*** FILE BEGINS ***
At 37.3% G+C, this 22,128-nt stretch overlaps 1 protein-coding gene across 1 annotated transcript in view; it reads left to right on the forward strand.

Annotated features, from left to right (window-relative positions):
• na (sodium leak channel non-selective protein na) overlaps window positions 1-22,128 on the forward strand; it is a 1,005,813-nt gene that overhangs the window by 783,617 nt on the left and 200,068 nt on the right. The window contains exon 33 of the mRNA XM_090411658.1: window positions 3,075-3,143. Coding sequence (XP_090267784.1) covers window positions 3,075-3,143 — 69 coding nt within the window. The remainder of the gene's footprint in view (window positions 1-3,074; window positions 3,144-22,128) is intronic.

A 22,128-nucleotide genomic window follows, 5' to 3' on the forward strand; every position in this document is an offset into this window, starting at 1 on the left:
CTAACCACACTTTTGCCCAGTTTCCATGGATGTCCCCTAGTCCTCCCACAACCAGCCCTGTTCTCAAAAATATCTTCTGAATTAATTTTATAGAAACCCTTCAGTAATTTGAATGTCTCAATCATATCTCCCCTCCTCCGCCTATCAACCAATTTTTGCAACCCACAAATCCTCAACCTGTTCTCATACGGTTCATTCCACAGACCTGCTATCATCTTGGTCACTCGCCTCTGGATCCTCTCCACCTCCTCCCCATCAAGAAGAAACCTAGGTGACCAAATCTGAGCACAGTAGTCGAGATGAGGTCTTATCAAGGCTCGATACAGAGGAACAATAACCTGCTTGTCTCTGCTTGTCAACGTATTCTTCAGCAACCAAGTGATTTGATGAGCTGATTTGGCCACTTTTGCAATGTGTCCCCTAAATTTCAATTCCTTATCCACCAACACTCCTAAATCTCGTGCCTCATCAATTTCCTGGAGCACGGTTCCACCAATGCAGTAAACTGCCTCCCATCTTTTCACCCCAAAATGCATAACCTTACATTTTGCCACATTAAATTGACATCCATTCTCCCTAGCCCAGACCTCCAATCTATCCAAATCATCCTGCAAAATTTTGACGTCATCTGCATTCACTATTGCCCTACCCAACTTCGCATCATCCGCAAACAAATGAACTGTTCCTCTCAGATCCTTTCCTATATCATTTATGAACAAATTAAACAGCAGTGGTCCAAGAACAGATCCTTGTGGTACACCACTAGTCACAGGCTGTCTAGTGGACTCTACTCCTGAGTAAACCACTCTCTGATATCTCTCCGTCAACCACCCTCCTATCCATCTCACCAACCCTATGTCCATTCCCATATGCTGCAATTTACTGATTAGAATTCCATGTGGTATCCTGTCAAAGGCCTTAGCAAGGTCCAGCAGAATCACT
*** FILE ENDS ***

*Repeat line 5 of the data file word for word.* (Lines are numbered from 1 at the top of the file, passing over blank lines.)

CTAACCACACTTTTGCCCAGTTTCCATGGATGTCCCCTAGTCCTCCCACAACCAGCCCTGTTCTCAAAAATATCTTCTGAATTAATTTTATAGAAACCCTTCAGTAATTTGAATGTCTCAATCATATCTCCCCTCCTCCGCCTATCAACCAATTTTTGCAACCCACAAATCCTCAACCTGTTCTCATACGGTTCATTCCACAGACCTGCTATCATCTTGGTCACTCGCCTCTGGATCCTCTCCACCTCCTCCCCATCAAGAAGAAACCTAGGTGACCAAATCTGAGCACAGTAGTCGAGATGAGGTCTTATCAAGGCTCGATACAGAGGAACAATAACCTGCTTGTCTCTGCTTGTCAACGTATTCTTCAGCAACCAAGTGATTTGATGAGCTGATTTGGCCACTTTTGCAATGTGTCCCCTAAATTTCAATTCCTTATCCACCAACACTCCTAAATCTCGTGCCTCATCAATTTCCTGGAGCACGGTTCCACCAATGCAGTAAACTGCCTCCCATCTTTTCACCCCAAAATGCATAACCTTACATTTTGCCACATTAAATTGACATCCATTCTCCCTAGCCCAGACCTCCAATCTATCCAAATCATCCTGCAAAATTTTGACGTCATCTGCATTCACTATTGCCCTACCCAACTTCGCATCATCCGCAAACAAATGAACTGTTCCTCTCAGATCCTTTCCTATATCATTTATGAACAAATTAAACAGCAGTGGTCCAAGAACAGATCCTTGTGGTACACCACTAGTCACAGGCTGTCTAGTGGACTCTACTCCTGAGTAAACCACTCTCTGATATCTCTCCGTCAACCACCCTCCTATCCATCTCACCAACCCTATGTCCATTCCCATATGCTGCAATTTACTGATTAGAATTCCATGTGGTATCCTGTCAAAGGCCTTAGCAAGGTCCAGCAGAATCACT